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Hirohito said rearmament, constitutional revision necessary

The records were recently discovered and made public.


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Updated: August 21, 2019

Emperor Showa mentioned the necessity of rearmament and constitutional revision, according to newly disclosed documents detailing exchanges between the emperor and Michiji Tajima, the first grand steward of the Imperial Household Agency in the postwar period.

The documents, which were released on Monday, also showed that the emperor intended to express his remorse over World War II at a ceremony to celebrate Japan’s recovery of independence held in May 1952.

The documents consist of a total of 18 of Tajima’s datebooks and notebooks from February 1949 to December 1953. Public broadcaster NHK disclosed part of the records on Monday, which were provided by Tajima’s family.

According to the documents, Emperor Showa stuck to the idea of including the word “remorse” in his speech at the ceremony.

In January 1952, he said, “I absolutely believe the word ‘remorse’ must be included.” Although a draft speech expressing his regret over the war was created, the word “remorse” was later deleted from the draft due to opposition from then Prime Minister Shigeru Yoshida, who said that there was a risk the emperor might be accused of being responsible for starting the war.

The fact that the expression of apology was removed from the draft had already been revealed in a book by non-fiction writer Kyoko Kato, who studied Tajima’s diaries. However, this is said to be the first time for Emperor Showa’s actual words to be revealed.

The records also show that, against the backdrop of the Cold War, Emperor Showa mentioned the necessity of rearmament and constitutional revision in February 1952, saying, “Because I thought various other issues would be discussed, taking advantage of constitutional revision, I have been negative about the issue. But now, I came to consider that the constitutional provision concerning armament only should be amended openly and squarely without touching upon revisions of other provisions.”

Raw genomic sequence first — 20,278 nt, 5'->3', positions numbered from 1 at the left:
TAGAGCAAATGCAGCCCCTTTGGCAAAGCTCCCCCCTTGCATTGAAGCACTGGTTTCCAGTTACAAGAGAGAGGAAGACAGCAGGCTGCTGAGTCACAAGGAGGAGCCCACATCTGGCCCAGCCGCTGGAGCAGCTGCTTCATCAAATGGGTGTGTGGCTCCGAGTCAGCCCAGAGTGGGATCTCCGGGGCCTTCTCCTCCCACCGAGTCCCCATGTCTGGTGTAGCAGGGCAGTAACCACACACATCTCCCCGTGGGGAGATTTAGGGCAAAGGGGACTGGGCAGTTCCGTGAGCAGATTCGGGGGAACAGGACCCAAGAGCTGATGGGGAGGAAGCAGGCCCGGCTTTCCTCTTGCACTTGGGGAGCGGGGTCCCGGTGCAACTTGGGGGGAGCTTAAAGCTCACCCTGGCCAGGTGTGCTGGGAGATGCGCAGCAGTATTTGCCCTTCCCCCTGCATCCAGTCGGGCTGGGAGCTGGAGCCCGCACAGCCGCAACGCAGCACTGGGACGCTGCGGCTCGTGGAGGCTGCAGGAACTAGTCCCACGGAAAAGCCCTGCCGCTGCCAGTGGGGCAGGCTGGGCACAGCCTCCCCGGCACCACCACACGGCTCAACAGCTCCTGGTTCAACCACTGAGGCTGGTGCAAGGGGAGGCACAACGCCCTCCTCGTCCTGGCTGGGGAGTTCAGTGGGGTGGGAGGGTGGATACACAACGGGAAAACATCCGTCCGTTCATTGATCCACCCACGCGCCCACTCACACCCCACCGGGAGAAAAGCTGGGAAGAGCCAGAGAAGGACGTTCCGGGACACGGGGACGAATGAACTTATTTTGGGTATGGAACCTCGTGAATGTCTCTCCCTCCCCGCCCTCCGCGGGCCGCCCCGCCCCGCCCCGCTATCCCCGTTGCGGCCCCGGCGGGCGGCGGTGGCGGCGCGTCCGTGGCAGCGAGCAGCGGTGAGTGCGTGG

At the same time, the emperor strongly rejected a revival of the prewar military, saying, “I absolutely don’t want to see a resurgence of the former military clique system as a result of rearmament.”

Tajima was born in 1885 and was appointed to the post of grand steward of the Imperial Household Office (now the Imperial Household Agency) in 1948 after serving as managing director of Aichi Bank, as a member of the House of Peers and in other positions. From 1949, when the office was reorganized into the Imperial Household Agency, he served as the first grand steward of the agency until 1953. After resigning from the agency, he served as chairman of Sony Corp. He died in 1968 at age 83.



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About the Author: The Japan News is published by The Yomiuri Shimbun, which boasts the largest circulation in the world.

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